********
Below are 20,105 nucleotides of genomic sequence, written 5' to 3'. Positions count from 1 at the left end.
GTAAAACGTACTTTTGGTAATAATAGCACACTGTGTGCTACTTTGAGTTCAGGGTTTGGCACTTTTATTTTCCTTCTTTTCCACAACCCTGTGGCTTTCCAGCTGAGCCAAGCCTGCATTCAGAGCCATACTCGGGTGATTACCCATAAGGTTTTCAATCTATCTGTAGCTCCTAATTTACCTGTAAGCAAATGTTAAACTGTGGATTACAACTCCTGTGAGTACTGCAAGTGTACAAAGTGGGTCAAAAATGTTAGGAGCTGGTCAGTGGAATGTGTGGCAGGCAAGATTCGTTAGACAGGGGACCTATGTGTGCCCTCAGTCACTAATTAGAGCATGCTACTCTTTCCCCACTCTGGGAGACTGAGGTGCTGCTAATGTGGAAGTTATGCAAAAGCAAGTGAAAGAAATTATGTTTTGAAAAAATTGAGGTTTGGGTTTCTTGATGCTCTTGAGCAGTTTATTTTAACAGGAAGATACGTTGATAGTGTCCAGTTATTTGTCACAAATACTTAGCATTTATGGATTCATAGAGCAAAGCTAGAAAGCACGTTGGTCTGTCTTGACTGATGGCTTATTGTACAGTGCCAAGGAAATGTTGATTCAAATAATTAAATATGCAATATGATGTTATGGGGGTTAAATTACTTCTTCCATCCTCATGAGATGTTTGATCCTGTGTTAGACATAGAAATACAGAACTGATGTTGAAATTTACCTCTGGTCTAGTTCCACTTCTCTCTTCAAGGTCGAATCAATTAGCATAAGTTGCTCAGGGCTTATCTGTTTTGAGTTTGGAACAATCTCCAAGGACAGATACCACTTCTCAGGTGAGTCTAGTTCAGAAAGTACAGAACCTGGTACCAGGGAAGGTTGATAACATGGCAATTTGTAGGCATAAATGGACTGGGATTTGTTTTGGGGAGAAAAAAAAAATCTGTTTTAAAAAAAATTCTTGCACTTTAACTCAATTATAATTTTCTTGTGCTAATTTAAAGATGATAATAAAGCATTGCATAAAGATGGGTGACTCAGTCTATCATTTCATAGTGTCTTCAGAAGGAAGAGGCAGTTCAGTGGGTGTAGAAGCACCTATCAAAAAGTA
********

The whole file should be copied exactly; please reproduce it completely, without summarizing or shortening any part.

Below are 20,105 nucleotides of genomic sequence, written 5' to 3'. Positions count from 1 at the left end.
GTAAAACGTACTTTTGGTAATAATAGCACACTGTGTGCTACTTTGAGTTCAGGGTTTGGCACTTTTATTTTCCTTCTTTTCCACAACCCTGTGGCTTTCCAGCTGAGCCAAGCCTGCATTCAGAGCCATACTCGGGTGATTACCCATAAGGTTTTCAATCTATCTGTAGCTCCTAATTTACCTGTAAGCAAATGTTAAACTGTGGATTACAACTCCTGTGAGTACTGCAAGTGTACAAAGTGGGTCAAAAATGTTAGGAGCTGGTCAGTGGAATGTGTGGCAGGCAAGATTCGTTAGACAGGGGACCTATGTGTGCCCTCAGTCACTAATTAGAGCATGCTACTCTTTCCCCACTCTGGGAGACTGAGGTGCTGCTAATGTGGAAGTTATGCAAAAGCAAGTGAAAGAAATTATGTTTTGAAAAAATTGAGGTTTGGGTTTCTTGATGCTCTTGAGCAGTTTATTTTAACAGGAAGATACGTTGATAGTGTCCAGTTATTTGTCACAAATACTTAGCATTTATGGATTCATAGAGCAAAGCTAGAAAGCACGTTGGTCTGTCTTGACTGATGGCTTATTGTACAGTGCCAAGGAAATGTTGATTCAAATAATTAAATATGCAATATGATGTTATGGGGGTTAAATTACTTCTTCCATCCTCATGAGATGTTTGATCCTGTGTTAGACATAGAAATACAGAACTGATGTTGAAATTTACCTCTGGTCTAGTTCCACTTCTCTCTTCAAGGTCGAATCAATTAGCATAAGTTGCTCAGGGCTTATCTGTTTTGAGTTTGGAACAATCTCCAAGGACAGATACCACTTCTCAGGTGAGTCTAGTTCAGAAAGTACAGAACCTGGTACCAGGGAAGGTTGATAACATGGCAATTTGTAGGCATAAATGGACTGGGATTTGTTTTGGGGAGAAAAAAAAAATCTGTTTTAAAAAAAATTCTTGCACTTTAACTCAATTATAATTTTCTTGTGCTAATTTAAAGATGATAATAAAGCATTGCATAAAGATGGGTGACTCAGTCTATCATTTCATAGTGTCTTCAGAAGGAAGAGGCAGTTCAGTGGGTGTAGAAGCACCTATCAAAAAGTA